Archive for the Category ◊ Seasons ◊

• Friday, March 11th, 2011

There is a magical event that happens in the early spring. No one knows what triggers it and no one knows exactly when it will occur. It’s a surprise. Don’t you just love surprises? It is a secret trek of the Spotted Salamanders to their breeding pools.

Vernal Pool in New Jersey

In what seems like impossibly cold weather, these amphibians have waited underground for the first warm evening spring rain. Warm being a relative term because it is still only about 45 or 50 degrees. But without fail, as the rain falls, spotted salamanders come up from their underground burrows and march sometimes by the hundreds, to vernal pools where they’ve been breeding for decades.



Vernal pools are shallow depressions in the earth where water collects in the spring but dries up by late summer or early fall. Salamanders will not breed in traditional ponds where predators such as fish loom.

Male spotted salamander. Spots are unique like finger prints.

Male salamanders migrate to their breeding pools and hang out in bachelor groups called congregations. But when the females arrive, the party really starts. 40-50 Spotted Salamanders gyrate, rub against each other and rotate their tail in hope of attracting a female’s fancy. If all this foreplay works, she’ll follow him out of the crowd as he swims away. He’ll then deposit a gelatinous sperm packet called a spermatophore. The female will trail him and pick up the spermatophore in her genital opening thus completing fertilization. Within a few days, she’ll deposit 2-3 jelly-like balls with 50-100 eggs in each. The egg sacs resemble snowballs that are attached to underwater sticks. After completing this task, both male and female adult salamanders leave the pool and return to their underground burrow until next spring.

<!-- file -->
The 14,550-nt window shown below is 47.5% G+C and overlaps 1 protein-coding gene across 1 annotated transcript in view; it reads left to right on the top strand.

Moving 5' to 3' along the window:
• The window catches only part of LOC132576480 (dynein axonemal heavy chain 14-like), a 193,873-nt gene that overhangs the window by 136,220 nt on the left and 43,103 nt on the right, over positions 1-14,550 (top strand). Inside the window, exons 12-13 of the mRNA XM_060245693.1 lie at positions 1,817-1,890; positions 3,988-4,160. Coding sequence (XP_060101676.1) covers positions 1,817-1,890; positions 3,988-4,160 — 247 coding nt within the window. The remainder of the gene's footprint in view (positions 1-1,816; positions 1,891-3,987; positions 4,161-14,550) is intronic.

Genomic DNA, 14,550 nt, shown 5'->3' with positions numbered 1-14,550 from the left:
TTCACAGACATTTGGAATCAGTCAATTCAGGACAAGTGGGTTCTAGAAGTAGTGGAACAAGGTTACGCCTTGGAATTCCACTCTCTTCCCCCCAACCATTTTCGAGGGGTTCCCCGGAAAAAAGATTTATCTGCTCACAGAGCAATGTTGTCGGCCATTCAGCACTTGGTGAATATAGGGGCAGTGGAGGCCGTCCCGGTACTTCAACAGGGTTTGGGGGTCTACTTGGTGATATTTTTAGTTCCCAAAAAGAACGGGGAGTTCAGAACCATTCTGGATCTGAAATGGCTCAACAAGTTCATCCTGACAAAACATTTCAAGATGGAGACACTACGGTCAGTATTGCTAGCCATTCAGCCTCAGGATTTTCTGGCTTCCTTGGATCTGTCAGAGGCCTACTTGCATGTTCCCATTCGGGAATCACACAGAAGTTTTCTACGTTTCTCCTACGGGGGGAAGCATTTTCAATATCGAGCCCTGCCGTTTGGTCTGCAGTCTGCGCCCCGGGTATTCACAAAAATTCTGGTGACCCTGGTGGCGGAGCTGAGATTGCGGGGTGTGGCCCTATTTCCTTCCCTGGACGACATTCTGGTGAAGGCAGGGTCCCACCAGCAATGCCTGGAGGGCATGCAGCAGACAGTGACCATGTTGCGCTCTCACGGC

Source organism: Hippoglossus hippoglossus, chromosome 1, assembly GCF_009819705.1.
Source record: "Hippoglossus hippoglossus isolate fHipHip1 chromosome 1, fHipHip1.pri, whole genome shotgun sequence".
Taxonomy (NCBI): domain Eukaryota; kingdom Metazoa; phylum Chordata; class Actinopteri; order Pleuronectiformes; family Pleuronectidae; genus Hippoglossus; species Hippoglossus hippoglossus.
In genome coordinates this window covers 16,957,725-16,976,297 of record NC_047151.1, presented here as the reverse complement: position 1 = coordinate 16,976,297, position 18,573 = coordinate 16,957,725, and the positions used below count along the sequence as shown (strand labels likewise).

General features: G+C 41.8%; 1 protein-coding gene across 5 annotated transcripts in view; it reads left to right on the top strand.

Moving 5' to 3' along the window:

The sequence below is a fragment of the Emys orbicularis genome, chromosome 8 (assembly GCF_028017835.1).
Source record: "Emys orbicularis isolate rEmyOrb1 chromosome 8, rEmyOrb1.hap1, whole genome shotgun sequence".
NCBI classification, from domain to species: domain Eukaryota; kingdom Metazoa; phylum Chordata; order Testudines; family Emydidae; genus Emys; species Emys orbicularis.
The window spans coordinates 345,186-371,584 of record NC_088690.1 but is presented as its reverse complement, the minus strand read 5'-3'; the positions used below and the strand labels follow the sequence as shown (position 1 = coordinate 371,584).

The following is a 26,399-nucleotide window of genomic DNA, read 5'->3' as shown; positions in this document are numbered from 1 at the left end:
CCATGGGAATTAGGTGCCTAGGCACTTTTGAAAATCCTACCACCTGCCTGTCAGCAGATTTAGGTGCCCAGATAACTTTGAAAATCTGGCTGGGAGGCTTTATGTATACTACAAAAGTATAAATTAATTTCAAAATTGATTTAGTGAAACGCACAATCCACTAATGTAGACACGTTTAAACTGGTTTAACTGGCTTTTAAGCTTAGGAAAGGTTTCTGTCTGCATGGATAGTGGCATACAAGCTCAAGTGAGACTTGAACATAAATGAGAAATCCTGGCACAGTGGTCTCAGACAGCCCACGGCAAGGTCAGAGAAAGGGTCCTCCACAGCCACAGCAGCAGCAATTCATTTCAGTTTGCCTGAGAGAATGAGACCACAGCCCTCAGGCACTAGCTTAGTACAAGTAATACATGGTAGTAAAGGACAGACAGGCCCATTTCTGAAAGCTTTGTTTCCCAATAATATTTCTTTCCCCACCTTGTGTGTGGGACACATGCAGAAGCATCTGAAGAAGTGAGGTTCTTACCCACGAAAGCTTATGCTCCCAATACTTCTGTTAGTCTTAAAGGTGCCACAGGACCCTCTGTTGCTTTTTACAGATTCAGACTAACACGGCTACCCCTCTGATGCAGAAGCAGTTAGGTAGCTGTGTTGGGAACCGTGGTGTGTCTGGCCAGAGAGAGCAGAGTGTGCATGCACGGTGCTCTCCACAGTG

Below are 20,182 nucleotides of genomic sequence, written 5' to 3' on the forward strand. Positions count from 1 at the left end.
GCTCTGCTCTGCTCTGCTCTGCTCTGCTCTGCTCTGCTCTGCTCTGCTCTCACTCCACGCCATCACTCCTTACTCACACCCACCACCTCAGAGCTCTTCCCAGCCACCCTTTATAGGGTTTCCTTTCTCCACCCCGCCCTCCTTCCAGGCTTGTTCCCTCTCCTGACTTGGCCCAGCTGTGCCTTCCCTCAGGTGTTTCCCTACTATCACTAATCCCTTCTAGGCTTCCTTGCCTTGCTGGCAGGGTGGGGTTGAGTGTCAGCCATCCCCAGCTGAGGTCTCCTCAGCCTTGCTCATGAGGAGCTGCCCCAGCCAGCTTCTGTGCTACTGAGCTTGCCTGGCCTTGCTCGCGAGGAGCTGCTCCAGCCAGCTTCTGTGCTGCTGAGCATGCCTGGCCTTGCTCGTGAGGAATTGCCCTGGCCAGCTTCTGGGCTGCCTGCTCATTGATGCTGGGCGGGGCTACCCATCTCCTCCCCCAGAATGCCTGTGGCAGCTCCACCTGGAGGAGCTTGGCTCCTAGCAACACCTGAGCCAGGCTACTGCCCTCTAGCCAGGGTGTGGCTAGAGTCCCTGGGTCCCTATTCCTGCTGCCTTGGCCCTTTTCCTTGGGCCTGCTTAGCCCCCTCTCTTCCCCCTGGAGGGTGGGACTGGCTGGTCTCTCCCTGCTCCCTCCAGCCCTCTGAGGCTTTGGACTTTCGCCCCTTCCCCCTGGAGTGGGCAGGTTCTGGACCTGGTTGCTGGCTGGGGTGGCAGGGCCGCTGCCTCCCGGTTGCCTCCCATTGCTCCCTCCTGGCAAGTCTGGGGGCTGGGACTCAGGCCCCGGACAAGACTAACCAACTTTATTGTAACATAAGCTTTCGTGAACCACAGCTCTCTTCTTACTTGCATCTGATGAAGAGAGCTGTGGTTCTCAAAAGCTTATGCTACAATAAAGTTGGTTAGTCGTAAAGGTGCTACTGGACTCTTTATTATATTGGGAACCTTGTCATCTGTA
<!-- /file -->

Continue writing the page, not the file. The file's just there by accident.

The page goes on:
The egg sacs remain underwater for 5-6 weeks when they hatch into tiny, gilled tadpoles. After feeding on small aquatic insects through the summer, the tadpoles metamorphose into miniature adults and leave the water by the fall.



Category: Amphibians, Seasons  | One Comment
• Monday, January 03rd, 2011

See this Philadelphia Inquirer article where Pam from Nature by the Yard is quoted on ways to attract wildlife to your yard in the winter, including placing a “nature-trimmed” Christmas tree outside.
Link to article.

• Thursday, January 21st, 2010

I love to walk through woods and meadows in winter to spot unusual features of plants that I missed when I was distracted by flowers and leaves. So many subtle treasures exist when you look carefully.

For many trees, it is easier to identify them when they have leaves or fruits, but there are a few that have such unusual bark, all you need is a quick glance to identify them.

Often found growing along stream banks,IMG_0371 the mottled bark of the American sycamore Platinus occidentalis, is easily spotted through a forest of trees or from a distance.

I have always used loose bark as a clue to disease, but the bark of the sycamore peels all year, revealing the brown, tan and green new bark underneath. In mid summer, the bark falls off in large pieces, larger enough to write on. I wonder if native people used this bark as a form of paper.

IMG_0355Though it goes by many names, the American hornbeam Carpinus caroliniana has distinctly sinuous bark which may explain why is it sometimes called muscle wood.

Hornbeam is a very dense wood, probably the densest in the mid-Atlantic forest and it is extremely hard. I once bent a pair of loppers on a limb. When I returned them to the store, the sales person asked me if I was cutting a steel cable with it. No, just ironwood.

Clues of herbaceous plants gone dormant can also be seen around the woods. There are a few species of woodland ferns that are evergreen, but my winter interest has also been to find the remains of the fertile fronds from ostrich and sensitive ferns.IMG_0362